In a ranked-choice vote, it seems this like a choice that eliminates most of the bad aspects, and emphasizes the good.

Approval Choice

Instead of numbering candidates from best to worst, a ballot for an approval vote asks you to judge each candidate in isolation and give them a score. The simplest way a “score” can be given is a checkbox (an unchecked box is zero points, and a checked box is one point). This would be the least amount of change from a First Past the Post ballot: the only thing that would need to change is the instructions that currently say “pick one option” to say “pick one or more options”. Voters then vote for all candidates they wish to see in office.

Determining a winner for a vote done this way is:

Add up the total number of points each candidate got, and the one who got the plurality of points wins.

Because all voters can vote for more than one candidate, it’s possible to have a race where 95% of people voted for candidate A, and 93% of people voted for candidate B (the percentages don’t add up to 100%). The United States has long reported on an approval rating for candidates while they’re in office. This voting style moves that type of rating to the election process.

From Wikipedia’s Cardinal voting methods article

But then if you’re voting for two candidates, there’s no way to indicate you prefer one over the other. With a checkbox-style ballot, where you can only give one point per candidate maximum, all your approved choices are ranked the same. To alleviate this, an approval vote can be done more like a product review, where you rank each candidate on a scale (0–3, 0–5, 0–10, etc.), and they receive that many points for your vote. So, you can give your favorite candidate five points on the five-point scale, the third-party candidate you’d be okay with if they got into office two points, and the candidate you really don’t want to see in office you leave blank to give them zero points.

Express yourself

So which type of ballot/voting style makes sure voters can express their true intent with voting, while also not being too complicated to manage (for voters and for those calculating the results)?

One key thing I think needs to be able to be expressed by voters very clearly is the divide between candidates they would like to see in office vs the ones they would not. Here’s how you’d express that view in each ballot style:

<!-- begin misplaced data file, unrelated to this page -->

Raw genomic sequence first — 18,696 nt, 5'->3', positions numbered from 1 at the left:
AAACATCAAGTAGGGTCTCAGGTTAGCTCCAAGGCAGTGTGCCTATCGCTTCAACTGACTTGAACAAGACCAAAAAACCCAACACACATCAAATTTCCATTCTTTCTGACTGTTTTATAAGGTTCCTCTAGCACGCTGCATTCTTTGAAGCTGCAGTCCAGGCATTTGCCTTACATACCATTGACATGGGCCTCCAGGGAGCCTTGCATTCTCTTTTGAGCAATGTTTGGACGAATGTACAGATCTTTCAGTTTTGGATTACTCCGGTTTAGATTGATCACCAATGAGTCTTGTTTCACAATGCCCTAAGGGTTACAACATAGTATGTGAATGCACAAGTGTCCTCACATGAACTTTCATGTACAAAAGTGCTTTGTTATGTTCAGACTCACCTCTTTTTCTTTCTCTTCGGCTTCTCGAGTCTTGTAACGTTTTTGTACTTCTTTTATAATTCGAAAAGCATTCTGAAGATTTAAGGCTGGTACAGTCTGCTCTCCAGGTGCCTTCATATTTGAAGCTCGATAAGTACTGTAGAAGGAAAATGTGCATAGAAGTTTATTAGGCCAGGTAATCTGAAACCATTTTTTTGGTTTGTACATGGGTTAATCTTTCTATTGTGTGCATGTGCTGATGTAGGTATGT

• First Past the Post: The candidate you vote for is the one you want to see in office. All others you don’t want to see in office. This is actually not truthful; you may be okay with one or several of the other options being in office, but there’s no way to indicate that.
  • Ranked Choice: In an election between three candidates, if there’s one candidate you do want in office (Candidate A), and one you don’t want in office (Candidate Z), and one you don’t care either way about (Candidate M), don’t just mark down a “1” for Candidate A (as you would have in a First Past the Post ballot). If you do that, and Candidate A doesn’t get enough votes and is eliminated, your ballot is then thrown out as if you hadn’t voted at all. Not numbering the rest of the candidates is like saying “I don’t care past this point; all the rest of them are equal in my mind”. So, in a ranked choice ballot you should fill out the entire ranking in order to properly show who’s your last-place choice. So, in this example, put “1” for Candidate A, “2” for Candidate M, and “3” for Candidate Z. And to make it even more clear, insert some write-in names into the ranking too, between Candidate M and Candidate Z, pushing Candidate Z even further down in your listing.
  • Approval Voting: If the ballot is only checkboxes, this is the same as First Past the Post. If the ballot allows for a scale, it allows for the most expression of your views as a voter. Give your first-pick candidate the maximum number of points, and if you have second- or third-place picks, give them some number of points depending on your comparison of them to your first-place pick. Leave the ballot blank for any candidate you don’t approve of, to give them zero points.

Of those options, I think Approval voting most clearly indicates where a voter’s divide on each candidate lies, without needing to fill in the entire ballot for all candidates. Not needing to fill in the whole ballot (including all third-party candidates and needing to know leading write-in candidate names) in order to express my whole perspective puts less of an onus on the voters, which is good.

So, in my mind, after I’ve done all this research, I think having an Approval Voting style, with a ballot that gives a 0–5 scale gives a good balance between giving voters flexibility and at the same time not making it too complex for voters, and making it a more fair in overall result as it lets voters truly express their opinion, rather than worrying about spoilers and other unexpected results from voting truly.

Teaching computers / to make art with just some code. / It is what I do.